at least a first indicator set and a second indicator set, each indicator set being mounted on the housing and being connected to the control circuit, each of the indicator sets including a light emitter and an actuator switch, the light emitter of a said indicator set being illuminated when the actuator of the same said indicator set is actuated by a user associated with the unit;
wherein the control circuit is configured such that actuation of the actuator switch of the first indicator set by a user associated with a said unit causes illumination of the light emitter of the first indicator set of the unit and the transceiver of the unit transmits a first signal that when received by another said unit causes the control circuit of the another unit to illuminate the light emitter of the first indicator set of the another unit such that actuation of the actuator switch on one unit causes illumination of the light emitter of the first indicator set on the unit and the another unit; and
wherein the control circuit is configured such that actuation of the actuator switch of the second indicator set by a user associated with the unit causes illumination of the light emitter of the second indicator set of the unit and the transceiver of the unit transmits a second signal that when received by the another unit causes the control circuit of the another unit to illuminate the light emitter of the second indicator set of the another unit such that actuation of the actuator switch on one unit causes illumination of the light emitter of the second indicator set on the unit and the another unit;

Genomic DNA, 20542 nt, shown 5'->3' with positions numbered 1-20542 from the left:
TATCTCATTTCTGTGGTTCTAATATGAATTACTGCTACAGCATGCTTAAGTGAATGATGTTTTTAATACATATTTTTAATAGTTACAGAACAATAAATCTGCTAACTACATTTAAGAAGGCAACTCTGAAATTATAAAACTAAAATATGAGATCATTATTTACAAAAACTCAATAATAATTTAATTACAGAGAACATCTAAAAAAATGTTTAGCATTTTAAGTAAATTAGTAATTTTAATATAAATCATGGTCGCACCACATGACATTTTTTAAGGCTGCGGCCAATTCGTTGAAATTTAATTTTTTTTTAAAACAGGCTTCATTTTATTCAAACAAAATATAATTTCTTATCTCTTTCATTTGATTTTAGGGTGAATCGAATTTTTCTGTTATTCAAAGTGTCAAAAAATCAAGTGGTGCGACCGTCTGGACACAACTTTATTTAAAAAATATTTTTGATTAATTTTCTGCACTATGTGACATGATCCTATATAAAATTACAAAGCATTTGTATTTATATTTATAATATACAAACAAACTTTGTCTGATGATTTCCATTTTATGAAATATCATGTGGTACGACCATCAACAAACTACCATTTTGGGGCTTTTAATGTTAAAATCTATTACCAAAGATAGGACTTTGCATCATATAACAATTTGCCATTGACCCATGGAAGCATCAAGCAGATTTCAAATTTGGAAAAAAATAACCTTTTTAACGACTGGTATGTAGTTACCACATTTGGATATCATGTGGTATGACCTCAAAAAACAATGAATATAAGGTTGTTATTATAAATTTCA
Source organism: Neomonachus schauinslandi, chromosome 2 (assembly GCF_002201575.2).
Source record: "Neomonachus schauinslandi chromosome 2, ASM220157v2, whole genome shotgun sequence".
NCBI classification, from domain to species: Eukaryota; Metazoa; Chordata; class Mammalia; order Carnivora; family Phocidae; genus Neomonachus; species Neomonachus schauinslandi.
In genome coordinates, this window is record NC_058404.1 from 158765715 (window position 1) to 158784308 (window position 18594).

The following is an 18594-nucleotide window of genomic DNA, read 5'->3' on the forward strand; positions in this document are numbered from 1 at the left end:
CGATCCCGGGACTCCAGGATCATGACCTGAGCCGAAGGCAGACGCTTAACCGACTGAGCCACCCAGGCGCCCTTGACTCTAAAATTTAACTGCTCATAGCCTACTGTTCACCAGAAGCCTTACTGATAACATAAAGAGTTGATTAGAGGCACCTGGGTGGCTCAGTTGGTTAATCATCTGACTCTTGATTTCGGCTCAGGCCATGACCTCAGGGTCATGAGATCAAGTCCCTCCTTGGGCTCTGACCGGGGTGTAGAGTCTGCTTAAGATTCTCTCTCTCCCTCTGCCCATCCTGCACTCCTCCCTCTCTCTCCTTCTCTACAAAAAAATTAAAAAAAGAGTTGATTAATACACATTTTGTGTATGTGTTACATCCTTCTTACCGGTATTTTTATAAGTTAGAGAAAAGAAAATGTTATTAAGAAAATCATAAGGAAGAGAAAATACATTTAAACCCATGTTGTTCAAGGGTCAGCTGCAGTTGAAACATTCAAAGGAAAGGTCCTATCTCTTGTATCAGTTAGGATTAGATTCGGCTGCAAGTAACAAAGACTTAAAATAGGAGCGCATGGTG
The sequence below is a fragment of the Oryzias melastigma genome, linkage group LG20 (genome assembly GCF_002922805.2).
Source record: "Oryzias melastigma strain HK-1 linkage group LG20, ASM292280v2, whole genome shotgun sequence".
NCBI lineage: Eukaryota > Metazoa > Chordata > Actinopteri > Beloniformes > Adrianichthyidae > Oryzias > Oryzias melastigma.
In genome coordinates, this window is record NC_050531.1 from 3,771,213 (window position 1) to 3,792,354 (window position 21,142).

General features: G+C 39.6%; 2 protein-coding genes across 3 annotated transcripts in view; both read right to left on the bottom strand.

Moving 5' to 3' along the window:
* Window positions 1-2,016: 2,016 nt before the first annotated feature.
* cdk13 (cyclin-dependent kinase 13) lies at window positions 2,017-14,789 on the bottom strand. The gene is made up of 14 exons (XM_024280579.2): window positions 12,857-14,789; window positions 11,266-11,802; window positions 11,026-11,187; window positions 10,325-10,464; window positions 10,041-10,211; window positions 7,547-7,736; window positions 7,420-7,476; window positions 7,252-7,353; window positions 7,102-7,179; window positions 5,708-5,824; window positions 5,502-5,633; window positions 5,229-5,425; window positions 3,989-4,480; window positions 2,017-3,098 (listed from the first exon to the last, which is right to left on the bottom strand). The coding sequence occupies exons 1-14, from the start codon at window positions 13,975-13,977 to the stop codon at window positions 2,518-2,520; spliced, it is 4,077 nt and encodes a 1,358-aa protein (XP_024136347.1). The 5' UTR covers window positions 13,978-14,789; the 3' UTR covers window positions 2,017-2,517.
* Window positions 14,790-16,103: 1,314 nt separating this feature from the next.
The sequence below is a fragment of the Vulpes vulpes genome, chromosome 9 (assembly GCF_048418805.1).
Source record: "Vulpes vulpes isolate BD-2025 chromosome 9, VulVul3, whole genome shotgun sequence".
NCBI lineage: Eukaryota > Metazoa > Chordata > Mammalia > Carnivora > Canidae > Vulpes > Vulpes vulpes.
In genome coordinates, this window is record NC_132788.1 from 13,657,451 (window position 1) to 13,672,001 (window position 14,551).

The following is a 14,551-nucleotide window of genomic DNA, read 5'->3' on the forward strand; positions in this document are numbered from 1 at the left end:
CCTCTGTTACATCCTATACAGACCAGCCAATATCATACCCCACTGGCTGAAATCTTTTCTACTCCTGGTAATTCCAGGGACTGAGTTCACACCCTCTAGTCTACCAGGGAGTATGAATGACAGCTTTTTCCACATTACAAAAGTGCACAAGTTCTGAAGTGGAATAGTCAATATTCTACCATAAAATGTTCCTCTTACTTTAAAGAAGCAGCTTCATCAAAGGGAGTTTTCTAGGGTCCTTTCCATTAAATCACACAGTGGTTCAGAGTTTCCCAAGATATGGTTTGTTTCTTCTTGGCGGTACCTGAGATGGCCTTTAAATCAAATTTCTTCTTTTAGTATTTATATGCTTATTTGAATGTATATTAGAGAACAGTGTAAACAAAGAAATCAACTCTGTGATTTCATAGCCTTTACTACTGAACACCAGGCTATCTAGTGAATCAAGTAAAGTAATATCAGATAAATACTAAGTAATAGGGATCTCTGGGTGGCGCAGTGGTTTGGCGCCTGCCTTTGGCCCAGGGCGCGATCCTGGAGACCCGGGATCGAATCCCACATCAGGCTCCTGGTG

a switch mounted on the housing and connected to the control circuit; and
a plug being removably coupled to the switch, the switch being actuated when the plug is decoupled from the switch, the control circuit being configured to cause the transceiver to transmit a distress signal, said distress signal when received by one of the units causing the control circuit of the unit to illuminate each of the light emitters on the unit; and
wherein the control circuit and the transceiver of each unit is configured to retransmit signals received from another unit to other units to extend an effective transmission range of each of the units beyond a maximum transmission distance of the unit.
US13438005 2011-09-15 2012-04-03 Vehicle operator signaling system Active 2031-11-25 US8797182B1 (en)

Priority Applications (2)

Application Number Priority Date Filing Date Title
US13233218 US20130069797A1 (en) 2011-09-15 2011-09-15 Vehicle Operator Distress Signaling System